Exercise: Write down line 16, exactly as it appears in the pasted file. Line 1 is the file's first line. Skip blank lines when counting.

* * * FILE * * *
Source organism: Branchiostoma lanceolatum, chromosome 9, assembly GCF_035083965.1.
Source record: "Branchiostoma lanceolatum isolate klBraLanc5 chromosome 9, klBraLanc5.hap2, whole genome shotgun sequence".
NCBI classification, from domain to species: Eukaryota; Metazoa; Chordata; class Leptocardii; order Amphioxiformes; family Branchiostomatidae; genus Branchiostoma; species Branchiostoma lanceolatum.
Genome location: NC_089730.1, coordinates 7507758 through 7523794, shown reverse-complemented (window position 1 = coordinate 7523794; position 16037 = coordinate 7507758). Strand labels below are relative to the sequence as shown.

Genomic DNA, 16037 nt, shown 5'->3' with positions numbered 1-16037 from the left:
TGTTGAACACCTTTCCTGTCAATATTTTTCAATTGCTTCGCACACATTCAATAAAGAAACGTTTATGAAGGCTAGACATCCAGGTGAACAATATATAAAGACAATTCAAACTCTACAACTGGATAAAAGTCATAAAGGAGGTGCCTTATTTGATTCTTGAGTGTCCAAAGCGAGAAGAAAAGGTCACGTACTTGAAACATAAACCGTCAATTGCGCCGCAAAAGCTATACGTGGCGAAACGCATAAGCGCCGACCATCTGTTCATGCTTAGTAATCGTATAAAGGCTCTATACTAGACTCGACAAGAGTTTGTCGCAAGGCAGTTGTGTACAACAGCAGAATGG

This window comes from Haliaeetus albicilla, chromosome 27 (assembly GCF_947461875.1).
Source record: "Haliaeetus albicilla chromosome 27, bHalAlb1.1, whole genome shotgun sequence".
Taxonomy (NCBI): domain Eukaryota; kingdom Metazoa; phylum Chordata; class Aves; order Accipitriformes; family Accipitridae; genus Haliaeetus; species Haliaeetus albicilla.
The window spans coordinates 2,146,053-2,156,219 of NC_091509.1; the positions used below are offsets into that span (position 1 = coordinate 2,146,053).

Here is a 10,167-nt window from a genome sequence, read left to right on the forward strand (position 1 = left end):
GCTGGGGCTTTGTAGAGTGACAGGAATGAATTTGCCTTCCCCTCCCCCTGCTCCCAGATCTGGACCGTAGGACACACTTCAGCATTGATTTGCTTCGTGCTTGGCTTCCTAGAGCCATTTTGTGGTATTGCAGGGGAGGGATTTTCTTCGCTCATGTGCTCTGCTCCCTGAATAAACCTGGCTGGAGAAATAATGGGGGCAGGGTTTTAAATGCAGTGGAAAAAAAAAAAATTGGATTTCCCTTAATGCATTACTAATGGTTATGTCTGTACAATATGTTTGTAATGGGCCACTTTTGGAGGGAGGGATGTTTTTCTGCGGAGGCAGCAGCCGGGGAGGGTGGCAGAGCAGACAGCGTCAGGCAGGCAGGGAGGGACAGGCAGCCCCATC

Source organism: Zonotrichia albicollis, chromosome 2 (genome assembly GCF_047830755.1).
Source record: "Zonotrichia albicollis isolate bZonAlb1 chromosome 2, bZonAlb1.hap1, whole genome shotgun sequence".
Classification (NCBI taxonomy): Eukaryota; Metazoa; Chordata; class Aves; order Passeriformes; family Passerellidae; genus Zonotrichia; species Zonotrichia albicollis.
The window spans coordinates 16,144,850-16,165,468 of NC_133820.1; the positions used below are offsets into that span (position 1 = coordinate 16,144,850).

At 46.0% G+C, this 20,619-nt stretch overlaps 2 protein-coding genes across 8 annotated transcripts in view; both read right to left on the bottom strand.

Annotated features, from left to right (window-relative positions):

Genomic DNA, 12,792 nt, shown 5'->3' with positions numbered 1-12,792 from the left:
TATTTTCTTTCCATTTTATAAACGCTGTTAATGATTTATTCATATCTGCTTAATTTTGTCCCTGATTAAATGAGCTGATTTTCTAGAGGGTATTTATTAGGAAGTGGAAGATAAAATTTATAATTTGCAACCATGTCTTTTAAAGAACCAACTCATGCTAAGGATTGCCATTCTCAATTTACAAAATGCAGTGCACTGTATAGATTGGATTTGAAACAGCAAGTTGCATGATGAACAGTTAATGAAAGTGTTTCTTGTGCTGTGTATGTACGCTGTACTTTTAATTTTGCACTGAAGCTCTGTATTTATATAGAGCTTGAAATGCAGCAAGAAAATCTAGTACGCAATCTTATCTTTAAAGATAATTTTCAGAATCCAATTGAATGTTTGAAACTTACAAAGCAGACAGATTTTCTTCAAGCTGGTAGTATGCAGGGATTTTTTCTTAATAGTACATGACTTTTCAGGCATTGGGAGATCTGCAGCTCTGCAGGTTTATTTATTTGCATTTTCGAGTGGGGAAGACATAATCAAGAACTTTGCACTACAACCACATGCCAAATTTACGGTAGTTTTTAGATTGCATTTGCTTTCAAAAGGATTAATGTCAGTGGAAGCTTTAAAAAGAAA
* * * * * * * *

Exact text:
The window spans coordinates 16,144,850-16,165,468 of NC_133820.1; the positions used below are offsets into that span (position 1 = coordinate 16,144,850).